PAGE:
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Scrutiny minimal at mine with high rate of injuries




HARLAN, Ky.

At daybreak last Dec. 3, a Sunday, two federal inspectors responding to an anonymous complaint paid a surprise visit to the Stillhouse Mine No. 1 in Harlan County.They found eight men working more than five miles underground with the mine fan turned off – an illegal condition as dangerous as any in coal mining.

The fan had been off for approximately six hours, the inspectors determined, so there was no fresh air circulating to disperse potentially explosive concentrations of methane gas and coal dust – both of which were in plentiful supply.

“This was an intentional and flagrant violation that very likely could result in a methane explosion,” inspector William Clark wrote in his notes, which also made reference to several other serious violations.

It was 16 months to the day after two Stillhouse miners had been crushed to death in a massive roof fall that the federal Mine Safety and Health Administration concluded was the result of the company’s “high negligence” and “reckless disregard” for the law.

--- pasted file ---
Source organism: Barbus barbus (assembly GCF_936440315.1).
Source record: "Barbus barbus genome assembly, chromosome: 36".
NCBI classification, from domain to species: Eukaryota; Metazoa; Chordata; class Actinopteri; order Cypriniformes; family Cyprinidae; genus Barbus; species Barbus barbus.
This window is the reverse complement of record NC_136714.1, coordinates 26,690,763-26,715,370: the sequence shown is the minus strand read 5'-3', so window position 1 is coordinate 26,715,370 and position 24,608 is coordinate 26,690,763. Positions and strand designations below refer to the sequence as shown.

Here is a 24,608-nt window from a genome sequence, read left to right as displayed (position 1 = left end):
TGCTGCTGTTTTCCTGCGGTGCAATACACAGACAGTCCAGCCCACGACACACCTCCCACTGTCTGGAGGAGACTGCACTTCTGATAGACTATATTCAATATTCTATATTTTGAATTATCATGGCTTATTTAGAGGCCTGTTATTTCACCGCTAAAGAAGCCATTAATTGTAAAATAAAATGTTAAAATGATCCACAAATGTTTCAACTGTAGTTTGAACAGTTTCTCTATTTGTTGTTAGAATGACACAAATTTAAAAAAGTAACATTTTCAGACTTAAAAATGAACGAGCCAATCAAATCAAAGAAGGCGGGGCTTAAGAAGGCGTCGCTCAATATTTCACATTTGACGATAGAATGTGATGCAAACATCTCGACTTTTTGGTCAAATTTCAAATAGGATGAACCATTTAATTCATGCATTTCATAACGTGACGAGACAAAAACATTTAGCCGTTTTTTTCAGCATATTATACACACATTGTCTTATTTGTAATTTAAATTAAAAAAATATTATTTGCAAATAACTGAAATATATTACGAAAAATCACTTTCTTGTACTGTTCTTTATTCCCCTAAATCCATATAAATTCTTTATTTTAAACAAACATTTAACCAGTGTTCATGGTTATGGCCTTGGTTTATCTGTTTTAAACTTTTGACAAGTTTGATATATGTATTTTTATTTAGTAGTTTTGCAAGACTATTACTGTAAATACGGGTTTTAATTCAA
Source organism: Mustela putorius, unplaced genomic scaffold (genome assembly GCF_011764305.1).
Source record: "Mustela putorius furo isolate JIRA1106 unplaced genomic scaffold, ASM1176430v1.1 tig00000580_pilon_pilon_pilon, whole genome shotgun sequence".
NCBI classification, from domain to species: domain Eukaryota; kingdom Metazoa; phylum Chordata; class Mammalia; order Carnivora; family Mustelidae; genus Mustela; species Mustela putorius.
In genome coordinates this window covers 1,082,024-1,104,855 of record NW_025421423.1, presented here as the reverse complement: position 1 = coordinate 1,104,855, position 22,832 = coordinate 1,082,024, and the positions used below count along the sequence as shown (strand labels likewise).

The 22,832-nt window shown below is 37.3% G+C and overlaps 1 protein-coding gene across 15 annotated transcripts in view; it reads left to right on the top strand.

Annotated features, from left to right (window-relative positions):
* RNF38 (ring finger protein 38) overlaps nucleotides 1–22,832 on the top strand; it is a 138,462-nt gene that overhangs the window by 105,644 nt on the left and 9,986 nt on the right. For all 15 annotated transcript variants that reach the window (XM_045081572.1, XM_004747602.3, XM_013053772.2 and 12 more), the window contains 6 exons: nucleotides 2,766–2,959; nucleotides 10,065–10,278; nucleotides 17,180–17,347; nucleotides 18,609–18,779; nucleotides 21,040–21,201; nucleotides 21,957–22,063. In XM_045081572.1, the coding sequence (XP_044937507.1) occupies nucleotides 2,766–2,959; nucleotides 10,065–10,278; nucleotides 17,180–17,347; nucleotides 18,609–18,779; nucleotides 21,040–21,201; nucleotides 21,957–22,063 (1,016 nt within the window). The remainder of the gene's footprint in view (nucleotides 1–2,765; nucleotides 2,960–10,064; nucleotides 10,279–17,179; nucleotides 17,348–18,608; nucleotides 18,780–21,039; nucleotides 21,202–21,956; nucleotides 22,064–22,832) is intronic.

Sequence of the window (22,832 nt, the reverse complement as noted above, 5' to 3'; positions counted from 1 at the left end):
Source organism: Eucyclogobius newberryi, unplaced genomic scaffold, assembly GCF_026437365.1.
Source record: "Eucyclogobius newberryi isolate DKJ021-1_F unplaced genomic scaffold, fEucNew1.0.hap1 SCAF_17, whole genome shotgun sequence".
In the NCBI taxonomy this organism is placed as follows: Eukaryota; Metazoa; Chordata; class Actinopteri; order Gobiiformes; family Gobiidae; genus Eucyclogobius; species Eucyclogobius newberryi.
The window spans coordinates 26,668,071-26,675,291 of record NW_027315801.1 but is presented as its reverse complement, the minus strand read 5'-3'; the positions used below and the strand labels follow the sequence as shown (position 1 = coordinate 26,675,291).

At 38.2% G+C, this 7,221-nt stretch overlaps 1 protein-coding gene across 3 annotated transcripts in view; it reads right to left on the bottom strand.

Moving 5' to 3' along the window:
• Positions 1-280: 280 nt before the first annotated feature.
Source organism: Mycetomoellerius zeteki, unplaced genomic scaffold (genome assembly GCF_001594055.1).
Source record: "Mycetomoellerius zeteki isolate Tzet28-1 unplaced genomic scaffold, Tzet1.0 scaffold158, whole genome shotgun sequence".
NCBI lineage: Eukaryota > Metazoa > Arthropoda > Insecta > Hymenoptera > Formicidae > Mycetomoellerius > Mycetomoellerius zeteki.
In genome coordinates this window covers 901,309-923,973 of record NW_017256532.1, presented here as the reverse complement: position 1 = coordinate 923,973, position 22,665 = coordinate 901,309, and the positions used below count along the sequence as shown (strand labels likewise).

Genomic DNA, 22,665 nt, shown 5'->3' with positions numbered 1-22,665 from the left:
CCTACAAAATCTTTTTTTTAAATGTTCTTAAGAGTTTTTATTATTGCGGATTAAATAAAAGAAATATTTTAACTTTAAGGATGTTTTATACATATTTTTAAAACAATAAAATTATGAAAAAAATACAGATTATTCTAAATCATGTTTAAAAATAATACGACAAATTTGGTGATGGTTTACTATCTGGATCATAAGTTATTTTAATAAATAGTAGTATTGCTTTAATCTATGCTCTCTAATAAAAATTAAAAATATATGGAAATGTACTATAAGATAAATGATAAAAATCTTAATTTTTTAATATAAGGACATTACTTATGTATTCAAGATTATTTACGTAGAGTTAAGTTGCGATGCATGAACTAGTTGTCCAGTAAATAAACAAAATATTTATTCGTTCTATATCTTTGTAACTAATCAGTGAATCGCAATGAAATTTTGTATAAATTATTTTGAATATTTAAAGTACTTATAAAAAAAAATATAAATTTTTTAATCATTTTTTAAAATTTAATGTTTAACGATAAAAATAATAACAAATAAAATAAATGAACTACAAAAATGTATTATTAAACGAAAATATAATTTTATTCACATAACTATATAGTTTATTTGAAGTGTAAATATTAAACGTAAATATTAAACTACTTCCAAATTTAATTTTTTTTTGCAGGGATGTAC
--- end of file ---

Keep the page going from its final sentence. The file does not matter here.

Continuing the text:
But despite the two incidents and an overall safety record well below the industry average, Stillhouse Mining LLC has not received the heightened regulatory scrutiny reserved for socalled “problem operators” – which some officials say is crucial to making mining safer.Indeed, federal and state records show that Stillhouse, even with its documented problems, has received little more than the minimum number of inspections required by law.

“They should have been targeted for increased scrutiny after two miners died,” said Tony Oppegard, a Lexington-based mine-safety attorney and former federal and state mining official. “You need to let an operator know there’s going to be serious consequences for that type of behavior.”